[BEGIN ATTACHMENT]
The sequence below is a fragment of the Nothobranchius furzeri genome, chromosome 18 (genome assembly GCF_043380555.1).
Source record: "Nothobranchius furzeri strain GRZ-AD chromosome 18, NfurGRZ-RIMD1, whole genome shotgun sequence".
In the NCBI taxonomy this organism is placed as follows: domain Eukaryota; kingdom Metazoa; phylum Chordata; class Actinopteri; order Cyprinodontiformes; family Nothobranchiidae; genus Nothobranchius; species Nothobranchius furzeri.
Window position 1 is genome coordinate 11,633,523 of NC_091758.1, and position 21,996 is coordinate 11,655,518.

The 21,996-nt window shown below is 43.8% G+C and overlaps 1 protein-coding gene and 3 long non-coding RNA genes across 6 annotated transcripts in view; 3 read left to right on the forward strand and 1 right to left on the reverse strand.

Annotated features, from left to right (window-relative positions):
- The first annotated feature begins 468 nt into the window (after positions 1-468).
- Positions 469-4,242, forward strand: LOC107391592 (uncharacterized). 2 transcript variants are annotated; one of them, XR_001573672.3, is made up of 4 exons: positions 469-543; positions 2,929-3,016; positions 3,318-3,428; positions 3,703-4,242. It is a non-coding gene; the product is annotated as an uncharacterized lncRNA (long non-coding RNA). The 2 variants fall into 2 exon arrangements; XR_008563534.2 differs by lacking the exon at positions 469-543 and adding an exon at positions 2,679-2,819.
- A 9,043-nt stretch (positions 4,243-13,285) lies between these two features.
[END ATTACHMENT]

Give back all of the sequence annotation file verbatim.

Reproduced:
The sequence below is a fragment of the Nothobranchius furzeri genome, chromosome 18 (genome assembly GCF_043380555.1).
Source record: "Nothobranchius furzeri strain GRZ-AD chromosome 18, NfurGRZ-RIMD1, whole genome shotgun sequence".
In the NCBI taxonomy this organism is placed as follows: domain Eukaryota; kingdom Metazoa; phylum Chordata; class Actinopteri; order Cyprinodontiformes; family Nothobranchiidae; genus Nothobranchius; species Nothobranchius furzeri.
Window position 1 is genome coordinate 11,633,523 of NC_091758.1, and position 21,996 is coordinate 11,655,518.

The 21,996-nt window shown below is 43.8% G+C and overlaps 1 protein-coding gene and 3 long non-coding RNA genes across 6 annotated transcripts in view; 3 read left to right on the forward strand and 1 right to left on the reverse strand.

Annotated features, from left to right (window-relative positions):
- The first annotated feature begins 468 nt into the window (after positions 1-468).
- Positions 469-4,242, forward strand: LOC107391592 (uncharacterized). 2 transcript variants are annotated; one of them, XR_001573672.3, is made up of 4 exons: positions 469-543; positions 2,929-3,016; positions 3,318-3,428; positions 3,703-4,242. It is a non-coding gene; the product is annotated as an uncharacterized lncRNA (long non-coding RNA). The 2 variants fall into 2 exon arrangements; XR_008563534.2 differs by lacking the exon at positions 469-543 and adding an exon at positions 2,679-2,819.
- A 9,043-nt stretch (positions 4,243-13,285) lies between these two features.